Wintery Knight

…integrating Christian faith and knowledge in the public square

Near-death experiences and mental effort: evidence for the soul

I was listening to J. Warner Wallace’s latest podcast on the mind and the brain last night and he mentioned 6 philosophical arguments for the existence of a non-physical mind. But he also said that science didn’t have much to say on this question of mind/brain and body/soul. I think that there is some evidence for the the soul.

In this post, I wanted to link to a previous post the research of Dr. Jeffrey Schwartz. That research on “mental effort” is my first piece of evidence. Below, there is a second piece of evidence from “corroborated near-death experiences”. This should help boost Wallace’s case for the mind. I will do a separate post on Wallace’s podcast later in the week. It was a great podcast.

Near-death experiences

Dr. Mario Beauregard writes about out of body experiences and near death experiences in the leftist Salon.com, of all places.

NDE number one:

Pam was brought into the operating room at 7:15 a.m., she was given general anesthesia, and she quickly lost conscious awareness. At this point, Spetzler and his team of more than 20 physicians, nurses, and technicians went to work. They lubricated Pam’s eyes to prevent drying, and taped them shut. They attached EEG electrodes to monitor the electrical activity of her cerebral cortex. They inserted small, molded speakers into her ears and secured them with gauze and tape. The speakers would emit repeated 100-decibel clicks—approximately the noise produced by a speeding express train—eliminating outside sounds and measuring the activity of her brainstem.

At 8:40 a.m., the tray of surgical instruments was uncovered, and Robert Spetzler began cutting through Pam’s skull with a special surgical saw that produced a noise similar to a dental drill. At this moment, Pam later said, she felt herself “pop” out of her body and hover above it, watching as doctors worked on her body.

Although she no longer had use of her eyes and ears, she described her observations in terms of her senses and perceptions. “I thought the way they had my head shaved was very peculiar,” she said. “I expected them to take all of the hair, but they did not.” She also described the Midas Rex bone saw (“The saw thing that I hated the sound of looked like an electric toothbrush and it had a dent in it … ”) and the dental-drill sound it made with considerable accuracy.

Meanwhile, Spetzler was removing the outermost membrane of Pamela’s brain, cutting it open with scissors. At about the same time, a female cardiac surgeon was attempting to locate the femoral artery in Pam’s right groin. Remarkably, Pam later claimed to remember a female voice saying, “We have a problem. Her arteries are too small.” And then a male voice: “Try the other side.” Medical records confirm this conversation, yet Pam could not have heard them.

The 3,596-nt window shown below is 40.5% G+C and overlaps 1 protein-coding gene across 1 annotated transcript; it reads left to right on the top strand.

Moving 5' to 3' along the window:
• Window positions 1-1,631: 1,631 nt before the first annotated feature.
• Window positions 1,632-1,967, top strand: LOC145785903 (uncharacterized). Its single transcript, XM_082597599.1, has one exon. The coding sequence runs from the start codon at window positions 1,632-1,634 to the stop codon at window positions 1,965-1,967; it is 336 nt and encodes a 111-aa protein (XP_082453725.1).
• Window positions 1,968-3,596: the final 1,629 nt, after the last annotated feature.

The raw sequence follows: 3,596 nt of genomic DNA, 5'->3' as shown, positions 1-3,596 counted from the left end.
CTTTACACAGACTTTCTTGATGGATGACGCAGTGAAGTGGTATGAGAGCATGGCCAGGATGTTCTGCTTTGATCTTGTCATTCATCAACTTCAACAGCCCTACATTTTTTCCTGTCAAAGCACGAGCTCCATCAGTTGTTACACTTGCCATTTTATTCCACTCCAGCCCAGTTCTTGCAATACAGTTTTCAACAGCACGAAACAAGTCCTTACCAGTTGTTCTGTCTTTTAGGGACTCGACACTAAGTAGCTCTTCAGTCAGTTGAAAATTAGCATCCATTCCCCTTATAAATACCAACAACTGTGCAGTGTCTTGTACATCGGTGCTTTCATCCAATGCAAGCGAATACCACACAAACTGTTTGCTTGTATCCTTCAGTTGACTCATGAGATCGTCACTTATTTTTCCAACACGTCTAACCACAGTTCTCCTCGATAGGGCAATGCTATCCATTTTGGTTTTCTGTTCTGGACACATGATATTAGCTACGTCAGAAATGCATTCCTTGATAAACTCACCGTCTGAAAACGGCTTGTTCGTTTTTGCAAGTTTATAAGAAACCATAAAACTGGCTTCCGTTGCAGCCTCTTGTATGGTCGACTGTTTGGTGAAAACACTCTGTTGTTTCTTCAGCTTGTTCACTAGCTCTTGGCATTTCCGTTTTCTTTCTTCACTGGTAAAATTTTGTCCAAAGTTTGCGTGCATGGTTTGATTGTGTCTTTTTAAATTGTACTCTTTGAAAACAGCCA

I like the second one even better than the first.

NDE number two:

Maria was a migrant worker who had a severe heart attack while visiting friends in Seattle. She was rushed to Harborview Hospital and placed in the coronary care unit. A few days later, she had a cardiac arrest but was rapidly resuscitated. The following day, Clark visited her. Maria told Clark that during her cardiac arrest she was able to look down from the ceiling and watch the medical team at work on her body. At one point in this experience, said Maria, she found herself outside the hospital and spotted a tennis shoe on the ledge of the north side of the third floor of the building. She was able to provide several details regarding its appearance, including the observations that one of its laces was stuck underneath the heel and that the little toe area was worn. Maria wanted to know for sure whether she had “really” seen that shoe, and she begged Clark to try to locate it.

Quite skeptical, Clark went to the location described by Maria—and found the tennis shoe. From the window of her hospital room, the details that Maria had recounted could not be discerned. But upon retrieval of the shoe, Clark confirmed Maria’s observations. “The only way she could have had such a perspective,” said Clark, “was if she had been floating right outside and at very close range to the tennis shoe. I retrieved the shoe and brought it back to Maria; it was very concrete evidence for me.”